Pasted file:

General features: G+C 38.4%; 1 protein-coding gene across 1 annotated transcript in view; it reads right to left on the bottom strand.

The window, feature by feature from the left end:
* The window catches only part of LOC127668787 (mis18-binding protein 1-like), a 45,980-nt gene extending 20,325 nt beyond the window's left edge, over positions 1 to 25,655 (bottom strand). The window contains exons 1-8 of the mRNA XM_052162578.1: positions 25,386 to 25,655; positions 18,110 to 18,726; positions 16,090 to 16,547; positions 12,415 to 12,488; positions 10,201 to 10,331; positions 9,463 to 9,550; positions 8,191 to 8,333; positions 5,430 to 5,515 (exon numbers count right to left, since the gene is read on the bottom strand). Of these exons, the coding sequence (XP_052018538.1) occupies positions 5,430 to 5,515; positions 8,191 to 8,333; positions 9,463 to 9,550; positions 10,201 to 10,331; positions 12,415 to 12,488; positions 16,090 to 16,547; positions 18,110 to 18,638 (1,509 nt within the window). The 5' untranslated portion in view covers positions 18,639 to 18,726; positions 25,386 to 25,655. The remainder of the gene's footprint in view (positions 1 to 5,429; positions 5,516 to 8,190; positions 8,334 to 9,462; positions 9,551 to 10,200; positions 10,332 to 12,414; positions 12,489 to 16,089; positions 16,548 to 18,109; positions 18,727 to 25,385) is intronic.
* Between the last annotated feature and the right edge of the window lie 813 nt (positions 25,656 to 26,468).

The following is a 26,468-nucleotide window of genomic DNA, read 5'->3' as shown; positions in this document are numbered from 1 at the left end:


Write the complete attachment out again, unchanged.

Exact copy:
General features: G+C 38.4%; 1 protein-coding gene across 1 annotated transcript in view; it reads right to left on the bottom strand.

The window, feature by feature from the left end:
* The window catches only part of LOC127668787 (mis18-binding protein 1-like), a 45,980-nt gene extending 20,325 nt beyond the window's left edge, over positions 1 to 25,655 (bottom strand). The window contains exons 1-8 of the mRNA XM_052162578.1: positions 25,386 to 25,655; positions 18,110 to 18,726; positions 16,090 to 16,547; positions 12,415 to 12,488; positions 10,201 to 10,331; positions 9,463 to 9,550; positions 8,191 to 8,333; positions 5,430 to 5,515 (exon numbers count right to left, since the gene is read on the bottom strand). Of these exons, the coding sequence (XP_052018538.1) occupies positions 5,430 to 5,515; positions 8,191 to 8,333; positions 9,463 to 9,550; positions 10,201 to 10,331; positions 12,415 to 12,488; positions 16,090 to 16,547; positions 18,110 to 18,638 (1,509 nt within the window). The 5' untranslated portion in view covers positions 18,639 to 18,726; positions 25,386 to 25,655. The remainder of the gene's footprint in view (positions 1 to 5,429; positions 5,516 to 8,190; positions 8,334 to 9,462; positions 9,551 to 10,200; positions 10,332 to 12,414; positions 12,489 to 16,089; positions 16,548 to 18,109; positions 18,727 to 25,385) is intronic.
* Between the last annotated feature and the right edge of the window lie 813 nt (positions 25,656 to 26,468).

The following is a 26,468-nucleotide window of genomic DNA, read 5'->3' as shown; positions in this document are numbered from 1 at the left end: